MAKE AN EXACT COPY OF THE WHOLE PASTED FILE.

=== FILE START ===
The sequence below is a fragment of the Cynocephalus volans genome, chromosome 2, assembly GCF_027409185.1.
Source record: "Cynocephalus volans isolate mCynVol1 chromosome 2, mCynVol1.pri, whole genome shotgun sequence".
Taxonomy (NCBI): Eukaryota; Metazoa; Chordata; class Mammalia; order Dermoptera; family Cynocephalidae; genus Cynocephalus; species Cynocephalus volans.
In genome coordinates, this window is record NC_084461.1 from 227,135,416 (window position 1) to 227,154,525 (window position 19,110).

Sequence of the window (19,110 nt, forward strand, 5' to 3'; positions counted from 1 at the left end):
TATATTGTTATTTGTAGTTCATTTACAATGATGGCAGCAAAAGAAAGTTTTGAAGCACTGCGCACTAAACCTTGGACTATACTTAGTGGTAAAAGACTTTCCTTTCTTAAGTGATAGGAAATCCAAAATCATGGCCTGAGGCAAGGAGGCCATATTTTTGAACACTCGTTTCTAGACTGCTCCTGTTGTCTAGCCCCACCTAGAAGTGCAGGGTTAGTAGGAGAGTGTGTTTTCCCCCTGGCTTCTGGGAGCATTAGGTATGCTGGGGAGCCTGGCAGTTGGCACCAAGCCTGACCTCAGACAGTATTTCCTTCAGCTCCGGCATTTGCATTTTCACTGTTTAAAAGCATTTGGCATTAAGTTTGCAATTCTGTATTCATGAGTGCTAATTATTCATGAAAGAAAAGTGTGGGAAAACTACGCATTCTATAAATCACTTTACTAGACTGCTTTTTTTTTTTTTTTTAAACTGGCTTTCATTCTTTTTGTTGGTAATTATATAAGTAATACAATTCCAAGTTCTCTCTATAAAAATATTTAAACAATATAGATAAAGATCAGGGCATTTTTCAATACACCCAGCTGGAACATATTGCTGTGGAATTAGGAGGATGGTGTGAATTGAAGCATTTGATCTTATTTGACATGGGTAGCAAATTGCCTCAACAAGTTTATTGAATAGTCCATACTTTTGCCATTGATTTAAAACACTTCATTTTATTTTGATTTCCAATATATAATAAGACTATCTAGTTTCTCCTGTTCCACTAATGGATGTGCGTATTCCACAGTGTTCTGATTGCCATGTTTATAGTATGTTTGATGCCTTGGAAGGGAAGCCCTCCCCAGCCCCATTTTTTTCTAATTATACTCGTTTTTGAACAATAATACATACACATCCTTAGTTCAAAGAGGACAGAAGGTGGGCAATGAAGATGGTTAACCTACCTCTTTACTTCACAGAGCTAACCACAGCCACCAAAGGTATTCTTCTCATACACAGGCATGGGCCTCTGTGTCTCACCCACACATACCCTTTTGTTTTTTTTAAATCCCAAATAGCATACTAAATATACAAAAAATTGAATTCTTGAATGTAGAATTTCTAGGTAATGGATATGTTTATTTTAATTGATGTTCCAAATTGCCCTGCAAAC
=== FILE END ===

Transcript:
The sequence below is a fragment of the Cynocephalus volans genome, chromosome 2, assembly GCF_027409185.1.
Source record: "Cynocephalus volans isolate mCynVol1 chromosome 2, mCynVol1.pri, whole genome shotgun sequence".
Taxonomy (NCBI): Eukaryota; Metazoa; Chordata; class Mammalia; order Dermoptera; family Cynocephalidae; genus Cynocephalus; species Cynocephalus volans.
In genome coordinates, this window is record NC_084461.1 from 227,135,416 (window position 1) to 227,154,525 (window position 19,110).

Sequence of the window (19,110 nt, forward strand, 5' to 3'; positions counted from 1 at the left end):
TATATTGTTATTTGTAGTTCATTTACAATGATGGCAGCAAAAGAAAGTTTTGAAGCACTGCGCACTAAACCTTGGACTATACTTAGTGGTAAAAGACTTTCCTTTCTTAAGTGATAGGAAATCCAAAATCATGGCCTGAGGCAAGGAGGCCATATTTTTGAACACTCGTTTCTAGACTGCTCCTGTTGTCTAGCCCCACCTAGAAGTGCAGGGTTAGTAGGAGAGTGTGTTTTCCCCCTGGCTTCTGGGAGCATTAGGTATGCTGGGGAGCCTGGCAGTTGGCACCAAGCCTGACCTCAGACAGTATTTCCTTCAGCTCCGGCATTTGCATTTTCACTGTTTAAAAGCATTTGGCATTAAGTTTGCAATTCTGTATTCATGAGTGCTAATTATTCATGAAAGAAAAGTGTGGGAAAACTACGCATTCTATAAATCACTTTACTAGACTGCTTTTTTTTTTTTTTTTAAACTGGCTTTCATTCTTTTTGTTGGTAATTATATAAGTAATACAATTCCAAGTTCTCTCTATAAAAATATTTAAACAATATAGATAAAGATCAGGGCATTTTTCAATACACCCAGCTGGAACATATTGCTGTGGAATTAGGAGGATGGTGTGAATTGAAGCATTTGATCTTATTTGACATGGGTAGCAAATTGCCTCAACAAGTTTATTGAATAGTCCATACTTTTGCCATTGATTTAAAACACTTCATTTTATTTTGATTTCCAATATATAATAAGACTATCTAGTTTCTCCTGTTCCACTAATGGATGTGCGTATTCCACAGTGTTCTGATTGCCATGTTTATAGTATGTTTGATGCCTTGGAAGGGAAGCCCTCCCCAGCCCCATTTTTTTCTAATTATACTCGTTTTTGAACAATAATACATACACATCCTTAGTTCAAAGAGGACAGAAGGTGGGCAATGAAGATGGTTAACCTACCTCTTTACTTCACAGAGCTAACCACAGCCACCAAAGGTATTCTTCTCATACACAGGCATGGGCCTCTGTGTCTCACCCACACATACCCTTTTGTTTTTTTTAAATCCCAAATAGCATACTAAATATACAAAAAATTGAATTCTTGAATGTAGAATTTCTAGGTAATGGATATGTTTATTTTAATTGATGTTCCAAATTGCCCTGCAAAC